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  4. I wonder when humankind will see the truth for what it is...

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  5. science won't save you, that's sure. for all the talk of modern technology and scientific advances, nothing can be done for my condition (born disabled). i might just as well have been born thousands of years ago (or better....not born at all). i mean if i had to choose between being born in modern times or being born before modern science and medicine, i would choose to be born before (at least i would've been spared from invasive and unwanted medical procedures).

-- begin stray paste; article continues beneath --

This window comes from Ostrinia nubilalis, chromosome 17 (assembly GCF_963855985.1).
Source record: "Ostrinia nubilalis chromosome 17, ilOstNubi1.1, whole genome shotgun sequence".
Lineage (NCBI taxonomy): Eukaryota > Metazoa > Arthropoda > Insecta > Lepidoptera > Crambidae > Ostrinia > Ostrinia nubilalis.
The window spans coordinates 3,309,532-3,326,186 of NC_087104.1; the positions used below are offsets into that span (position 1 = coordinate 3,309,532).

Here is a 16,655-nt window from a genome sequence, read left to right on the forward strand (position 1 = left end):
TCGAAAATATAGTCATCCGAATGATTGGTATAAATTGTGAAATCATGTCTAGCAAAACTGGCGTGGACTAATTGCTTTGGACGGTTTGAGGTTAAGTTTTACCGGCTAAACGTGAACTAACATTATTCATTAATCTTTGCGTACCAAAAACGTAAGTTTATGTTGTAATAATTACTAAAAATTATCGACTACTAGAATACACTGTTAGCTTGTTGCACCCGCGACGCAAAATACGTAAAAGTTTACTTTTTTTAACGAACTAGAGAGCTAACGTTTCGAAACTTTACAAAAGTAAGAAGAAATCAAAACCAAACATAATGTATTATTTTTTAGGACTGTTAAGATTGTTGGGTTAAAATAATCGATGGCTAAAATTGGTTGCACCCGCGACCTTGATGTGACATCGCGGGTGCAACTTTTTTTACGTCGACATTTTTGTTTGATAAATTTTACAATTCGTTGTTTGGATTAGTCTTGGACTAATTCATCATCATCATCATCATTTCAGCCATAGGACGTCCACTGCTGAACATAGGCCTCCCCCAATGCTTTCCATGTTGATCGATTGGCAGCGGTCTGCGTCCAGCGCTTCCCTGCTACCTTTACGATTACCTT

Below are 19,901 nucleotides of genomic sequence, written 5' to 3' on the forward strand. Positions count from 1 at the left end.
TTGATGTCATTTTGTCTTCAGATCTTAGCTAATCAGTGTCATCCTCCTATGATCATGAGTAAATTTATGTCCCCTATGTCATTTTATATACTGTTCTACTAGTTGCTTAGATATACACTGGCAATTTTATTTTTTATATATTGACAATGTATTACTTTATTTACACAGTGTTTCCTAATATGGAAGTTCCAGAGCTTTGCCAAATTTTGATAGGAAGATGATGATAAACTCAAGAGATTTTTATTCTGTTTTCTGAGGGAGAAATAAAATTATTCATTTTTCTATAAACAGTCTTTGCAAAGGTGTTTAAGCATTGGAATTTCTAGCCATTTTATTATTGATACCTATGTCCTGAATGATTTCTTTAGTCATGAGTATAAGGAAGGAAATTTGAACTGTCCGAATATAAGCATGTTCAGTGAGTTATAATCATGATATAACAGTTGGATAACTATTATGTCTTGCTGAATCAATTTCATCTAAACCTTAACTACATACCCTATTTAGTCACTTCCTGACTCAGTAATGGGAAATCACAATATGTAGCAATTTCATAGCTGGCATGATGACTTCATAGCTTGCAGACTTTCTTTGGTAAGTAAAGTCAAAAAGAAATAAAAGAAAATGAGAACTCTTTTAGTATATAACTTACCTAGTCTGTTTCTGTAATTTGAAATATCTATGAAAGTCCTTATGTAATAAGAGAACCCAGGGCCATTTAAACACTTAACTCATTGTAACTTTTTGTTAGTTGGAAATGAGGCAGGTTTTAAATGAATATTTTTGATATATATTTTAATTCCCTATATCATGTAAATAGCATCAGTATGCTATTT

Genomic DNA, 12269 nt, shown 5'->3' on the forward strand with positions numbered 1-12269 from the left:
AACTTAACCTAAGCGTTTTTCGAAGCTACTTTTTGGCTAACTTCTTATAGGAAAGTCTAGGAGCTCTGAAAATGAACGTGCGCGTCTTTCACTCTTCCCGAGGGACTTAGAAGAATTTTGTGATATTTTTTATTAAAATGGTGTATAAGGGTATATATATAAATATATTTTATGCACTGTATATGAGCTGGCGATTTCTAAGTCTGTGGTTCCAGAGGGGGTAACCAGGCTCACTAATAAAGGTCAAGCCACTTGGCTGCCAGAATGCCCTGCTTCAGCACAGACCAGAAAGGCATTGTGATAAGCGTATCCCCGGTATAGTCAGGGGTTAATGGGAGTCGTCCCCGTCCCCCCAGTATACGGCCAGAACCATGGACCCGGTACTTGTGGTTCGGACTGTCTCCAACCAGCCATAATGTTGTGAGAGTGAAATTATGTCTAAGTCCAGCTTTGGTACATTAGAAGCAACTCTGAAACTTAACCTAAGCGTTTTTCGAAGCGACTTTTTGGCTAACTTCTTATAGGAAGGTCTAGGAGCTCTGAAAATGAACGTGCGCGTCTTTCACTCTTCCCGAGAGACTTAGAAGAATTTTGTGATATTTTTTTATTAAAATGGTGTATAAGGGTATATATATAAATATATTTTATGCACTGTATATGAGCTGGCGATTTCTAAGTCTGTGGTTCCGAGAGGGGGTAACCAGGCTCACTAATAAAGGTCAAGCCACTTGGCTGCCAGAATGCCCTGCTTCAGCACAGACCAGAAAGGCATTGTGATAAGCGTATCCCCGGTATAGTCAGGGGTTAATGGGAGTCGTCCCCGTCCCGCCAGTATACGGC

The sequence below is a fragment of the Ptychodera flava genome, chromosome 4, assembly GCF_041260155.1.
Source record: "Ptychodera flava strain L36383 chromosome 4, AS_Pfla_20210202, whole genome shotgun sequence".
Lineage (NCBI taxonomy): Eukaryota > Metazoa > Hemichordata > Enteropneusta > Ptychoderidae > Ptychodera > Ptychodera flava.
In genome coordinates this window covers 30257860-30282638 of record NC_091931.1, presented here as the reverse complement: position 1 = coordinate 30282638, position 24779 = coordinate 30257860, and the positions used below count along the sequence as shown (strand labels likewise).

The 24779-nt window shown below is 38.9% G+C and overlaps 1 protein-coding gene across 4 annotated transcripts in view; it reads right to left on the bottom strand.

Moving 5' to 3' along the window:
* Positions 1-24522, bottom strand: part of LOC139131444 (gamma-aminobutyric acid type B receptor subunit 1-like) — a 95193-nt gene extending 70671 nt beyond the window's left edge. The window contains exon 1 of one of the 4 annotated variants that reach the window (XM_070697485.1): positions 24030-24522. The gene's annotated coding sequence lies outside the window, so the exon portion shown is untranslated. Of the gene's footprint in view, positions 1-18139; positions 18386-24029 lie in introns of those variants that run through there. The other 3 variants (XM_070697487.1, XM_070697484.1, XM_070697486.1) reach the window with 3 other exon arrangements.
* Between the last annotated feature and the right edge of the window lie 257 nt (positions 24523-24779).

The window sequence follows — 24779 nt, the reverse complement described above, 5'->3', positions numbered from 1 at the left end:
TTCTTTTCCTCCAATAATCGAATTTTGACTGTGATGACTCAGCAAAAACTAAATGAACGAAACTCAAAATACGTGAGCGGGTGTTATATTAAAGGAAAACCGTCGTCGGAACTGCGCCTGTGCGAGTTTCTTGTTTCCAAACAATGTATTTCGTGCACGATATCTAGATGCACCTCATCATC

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    1. Hi, Anonymous. I find your last sentence particularly interesting. Most science-cheerleaders would be astounded by it, thus showing their lack of any real psychological insight or empathy. Hope you're finding tolerable at least!

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    2. Should read 'life tolerable'.

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  6. Agreed, the science is just another technology of "salvation". It seems that there is a segment of population who would not buy a religion, but will gladly buy science. Even if science delivers what was promised, such as a radical life extension, then what difference would it make? To make our short meaningless lives longer is to prolong the horror of existence.

    The 23rd

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  7. In large measure, science is knowing what bit you.